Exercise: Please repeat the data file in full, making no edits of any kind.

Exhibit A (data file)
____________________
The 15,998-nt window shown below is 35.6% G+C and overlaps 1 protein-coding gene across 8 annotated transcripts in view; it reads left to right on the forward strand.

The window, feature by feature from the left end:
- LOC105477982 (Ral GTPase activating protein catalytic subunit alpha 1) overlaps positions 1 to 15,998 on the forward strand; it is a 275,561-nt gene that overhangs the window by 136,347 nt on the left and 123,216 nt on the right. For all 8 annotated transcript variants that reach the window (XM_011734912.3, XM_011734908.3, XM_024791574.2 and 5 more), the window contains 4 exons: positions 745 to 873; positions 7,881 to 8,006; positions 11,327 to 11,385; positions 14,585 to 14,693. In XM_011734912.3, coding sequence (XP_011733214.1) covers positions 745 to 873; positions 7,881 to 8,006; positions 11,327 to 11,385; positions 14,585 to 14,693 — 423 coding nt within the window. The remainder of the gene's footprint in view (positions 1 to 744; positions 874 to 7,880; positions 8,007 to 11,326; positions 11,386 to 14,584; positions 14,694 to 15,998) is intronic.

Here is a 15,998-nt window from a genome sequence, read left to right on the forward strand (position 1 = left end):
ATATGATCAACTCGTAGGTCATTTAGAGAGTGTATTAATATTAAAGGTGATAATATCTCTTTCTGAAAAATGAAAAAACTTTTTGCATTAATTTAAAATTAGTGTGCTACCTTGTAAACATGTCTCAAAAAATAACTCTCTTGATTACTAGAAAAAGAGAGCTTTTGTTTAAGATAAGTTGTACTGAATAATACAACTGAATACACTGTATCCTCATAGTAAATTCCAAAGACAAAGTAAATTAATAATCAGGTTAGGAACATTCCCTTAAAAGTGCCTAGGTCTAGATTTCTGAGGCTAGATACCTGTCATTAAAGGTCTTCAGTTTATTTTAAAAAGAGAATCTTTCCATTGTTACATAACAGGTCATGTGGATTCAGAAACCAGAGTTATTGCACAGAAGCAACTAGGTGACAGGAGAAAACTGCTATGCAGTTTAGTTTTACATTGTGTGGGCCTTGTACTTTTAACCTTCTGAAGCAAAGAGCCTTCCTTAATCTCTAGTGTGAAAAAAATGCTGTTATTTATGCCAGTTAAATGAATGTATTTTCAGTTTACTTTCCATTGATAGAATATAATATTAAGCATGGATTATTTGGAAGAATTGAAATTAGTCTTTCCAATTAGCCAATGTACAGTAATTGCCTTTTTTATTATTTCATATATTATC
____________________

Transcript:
The 15,998-nt window shown below is 35.6% G+C and overlaps 1 protein-coding gene across 8 annotated transcripts in view; it reads left to right on the forward strand.

The window, feature by feature from the left end:
- LOC105477982 (Ral GTPase activating protein catalytic subunit alpha 1) overlaps positions 1 to 15,998 on the forward strand; it is a 275,561-nt gene that overhangs the window by 136,347 nt on the left and 123,216 nt on the right. For all 8 annotated transcript variants that reach the window (XM_011734912.3, XM_011734908.3, XM_024791574.2 and 5 more), the window contains 4 exons: positions 745 to 873; positions 7,881 to 8,006; positions 11,327 to 11,385; positions 14,585 to 14,693. In XM_011734912.3, coding sequence (XP_011733214.1) covers positions 745 to 873; positions 7,881 to 8,006; positions 11,327 to 11,385; positions 14,585 to 14,693 — 423 coding nt within the window. The remainder of the gene's footprint in view (positions 1 to 744; positions 874 to 7,880; positions 8,007 to 11,326; positions 11,386 to 14,584; positions 14,694 to 15,998) is intronic.

Here is a 15,998-nt window from a genome sequence, read left to right on the forward strand (position 1 = left end):
ATATGATCAACTCGTAGGTCATTTAGAGAGTGTATTAATATTAAAGGTGATAATATCTCTTTCTGAAAAATGAAAAAACTTTTTGCATTAATTTAAAATTAGTGTGCTACCTTGTAAACATGTCTCAAAAAATAACTCTCTTGATTACTAGAAAAAGAGAGCTTTTGTTTAAGATAAGTTGTACTGAATAATACAACTGAATACACTGTATCCTCATAGTAAATTCCAAAGACAAAGTAAATTAATAATCAGGTTAGGAACATTCCCTTAAAAGTGCCTAGGTCTAGATTTCTGAGGCTAGATACCTGTCATTAAAGGTCTTCAGTTTATTTTAAAAAGAGAATCTTTCCATTGTTACATAACAGGTCATGTGGATTCAGAAACCAGAGTTATTGCACAGAAGCAACTAGGTGACAGGAGAAAACTGCTATGCAGTTTAGTTTTACATTGTGTGGGCCTTGTACTTTTAACCTTCTGAAGCAAAGAGCCTTCCTTAATCTCTAGTGTGAAAAAAATGCTGTTATTTATGCCAGTTAAATGAATGTATTTTCAGTTTACTTTCCATTGATAGAATATAATATTAAGCATGGATTATTTGGAAGAATTGAAATTAGTCTTTCCAATTAGCCAATGTACAGTAATTGCCTTTTTTATTATTTCATATATTATC